Tenants Schemes: Lies Tenants Tell to Get into Your Property

Experience as a landlord and property manager has made me both a shrewd and suspicious business operator. Prior to getting into the business, I trusted everyone and considered their word to be their bond.

If you want to be a good property manager, you too will need to drop some of your innocence. Honestly, some individuals have become experts at lying, scheming and manipulating. As a landlord you’ll need to learn how to shovel through the manure pile to expose the truth.

One common trick potential tenants use is to have a family member or friend pose as a present/former landlord or employer. Here are some things you can do to avoid becoming prey to this scheme:

For employment references and rental complexes you can start by verifying the phone number. Look up the business phone number to see if it matches that which the tenant put on the application. If there is not a match, call the publicly listed phone number to see if you can reach the person the tenant listed as a reference. If your tenant rented a single family home, check public records to see who is the owner of that property. Does the name of the landlord on the application match that which is on record with the municipality? Call from a phone number other than your own.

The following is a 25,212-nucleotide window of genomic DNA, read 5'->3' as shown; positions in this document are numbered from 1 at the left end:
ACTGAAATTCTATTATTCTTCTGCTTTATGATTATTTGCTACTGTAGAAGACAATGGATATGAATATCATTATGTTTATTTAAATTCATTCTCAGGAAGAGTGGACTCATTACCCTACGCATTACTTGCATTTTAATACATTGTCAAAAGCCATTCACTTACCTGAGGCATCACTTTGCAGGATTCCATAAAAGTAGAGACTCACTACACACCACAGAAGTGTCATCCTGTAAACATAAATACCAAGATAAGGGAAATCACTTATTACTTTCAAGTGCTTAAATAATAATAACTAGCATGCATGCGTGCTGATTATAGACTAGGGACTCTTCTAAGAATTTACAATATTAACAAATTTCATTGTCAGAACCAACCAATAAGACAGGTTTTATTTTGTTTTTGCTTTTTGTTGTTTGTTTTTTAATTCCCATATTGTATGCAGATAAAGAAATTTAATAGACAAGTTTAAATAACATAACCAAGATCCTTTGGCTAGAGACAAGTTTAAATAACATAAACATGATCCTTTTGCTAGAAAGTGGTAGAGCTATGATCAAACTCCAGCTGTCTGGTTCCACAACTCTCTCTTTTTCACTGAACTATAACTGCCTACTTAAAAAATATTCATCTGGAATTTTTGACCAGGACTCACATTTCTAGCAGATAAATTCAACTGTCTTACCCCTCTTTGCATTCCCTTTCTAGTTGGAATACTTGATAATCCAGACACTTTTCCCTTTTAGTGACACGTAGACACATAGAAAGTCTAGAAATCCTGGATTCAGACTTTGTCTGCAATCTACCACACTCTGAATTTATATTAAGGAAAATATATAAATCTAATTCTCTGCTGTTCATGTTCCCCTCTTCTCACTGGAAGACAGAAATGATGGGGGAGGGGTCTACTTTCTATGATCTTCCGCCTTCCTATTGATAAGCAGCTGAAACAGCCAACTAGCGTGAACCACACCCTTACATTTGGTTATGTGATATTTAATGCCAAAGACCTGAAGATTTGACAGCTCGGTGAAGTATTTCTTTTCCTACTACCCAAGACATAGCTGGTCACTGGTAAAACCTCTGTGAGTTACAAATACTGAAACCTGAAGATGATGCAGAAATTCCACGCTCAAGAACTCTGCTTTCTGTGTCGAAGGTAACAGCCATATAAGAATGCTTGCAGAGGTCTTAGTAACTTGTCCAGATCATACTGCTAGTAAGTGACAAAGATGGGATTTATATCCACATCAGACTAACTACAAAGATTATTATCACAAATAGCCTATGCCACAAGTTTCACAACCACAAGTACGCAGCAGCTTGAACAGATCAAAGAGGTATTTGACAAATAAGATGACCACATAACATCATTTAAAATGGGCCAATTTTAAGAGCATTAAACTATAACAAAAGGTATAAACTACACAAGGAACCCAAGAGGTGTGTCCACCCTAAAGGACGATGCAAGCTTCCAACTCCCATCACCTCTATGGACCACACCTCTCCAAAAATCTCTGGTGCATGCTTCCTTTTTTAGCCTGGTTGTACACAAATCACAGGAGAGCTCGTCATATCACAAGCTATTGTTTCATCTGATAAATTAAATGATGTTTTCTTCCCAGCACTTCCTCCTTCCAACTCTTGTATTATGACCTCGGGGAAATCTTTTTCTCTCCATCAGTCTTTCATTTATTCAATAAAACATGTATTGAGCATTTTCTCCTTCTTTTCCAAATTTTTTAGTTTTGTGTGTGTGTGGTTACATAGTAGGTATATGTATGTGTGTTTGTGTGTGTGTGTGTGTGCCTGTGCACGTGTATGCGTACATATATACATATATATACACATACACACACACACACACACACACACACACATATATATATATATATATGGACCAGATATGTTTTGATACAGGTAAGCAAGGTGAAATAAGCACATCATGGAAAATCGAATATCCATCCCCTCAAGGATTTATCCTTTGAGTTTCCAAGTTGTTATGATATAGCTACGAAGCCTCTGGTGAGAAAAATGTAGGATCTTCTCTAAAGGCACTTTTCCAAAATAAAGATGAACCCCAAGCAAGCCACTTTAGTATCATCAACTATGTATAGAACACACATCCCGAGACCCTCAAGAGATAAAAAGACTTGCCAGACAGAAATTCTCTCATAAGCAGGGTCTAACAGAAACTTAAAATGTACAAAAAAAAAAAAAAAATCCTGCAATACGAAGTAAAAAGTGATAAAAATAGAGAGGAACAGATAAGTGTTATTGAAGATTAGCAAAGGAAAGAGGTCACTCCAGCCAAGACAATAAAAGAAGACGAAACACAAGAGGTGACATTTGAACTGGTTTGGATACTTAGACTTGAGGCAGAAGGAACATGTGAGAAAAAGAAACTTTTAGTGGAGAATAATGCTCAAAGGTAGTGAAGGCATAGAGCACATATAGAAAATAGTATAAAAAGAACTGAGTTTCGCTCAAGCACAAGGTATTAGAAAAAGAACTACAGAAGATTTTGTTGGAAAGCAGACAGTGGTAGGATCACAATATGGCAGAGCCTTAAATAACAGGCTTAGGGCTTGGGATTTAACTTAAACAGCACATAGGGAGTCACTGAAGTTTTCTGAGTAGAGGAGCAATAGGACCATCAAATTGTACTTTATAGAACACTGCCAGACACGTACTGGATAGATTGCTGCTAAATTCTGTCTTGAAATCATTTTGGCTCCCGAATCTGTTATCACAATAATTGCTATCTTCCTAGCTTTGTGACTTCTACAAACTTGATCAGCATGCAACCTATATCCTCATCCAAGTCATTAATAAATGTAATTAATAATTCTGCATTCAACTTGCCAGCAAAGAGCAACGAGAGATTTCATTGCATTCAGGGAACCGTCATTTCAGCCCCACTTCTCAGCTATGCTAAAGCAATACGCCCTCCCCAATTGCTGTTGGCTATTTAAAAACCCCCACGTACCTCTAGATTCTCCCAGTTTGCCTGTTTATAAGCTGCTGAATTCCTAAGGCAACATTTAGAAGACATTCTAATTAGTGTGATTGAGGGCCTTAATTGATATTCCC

Caller id can be used to alert the fraudulent landlord or employer that it is you calling. Have a friend call beforehand to ask if there are any job openings or rental homes available. If they seem dumbfounded or confused, your prospective tenant likely lied on the application. With employment references, do your homework on the organization. Before asking questions about the applicant, express interest in the corporation. Ask what type of product they manufacture? How many employees do they have on staff? How long have they been in business? This will help you to determine whether the person you are speaking with is legit.

This may seem extreme, but a good tenant screening can save you both money and headaches. Lastly, reference checking should be done in addition to, not in lieu of running both a criminal and credit history.

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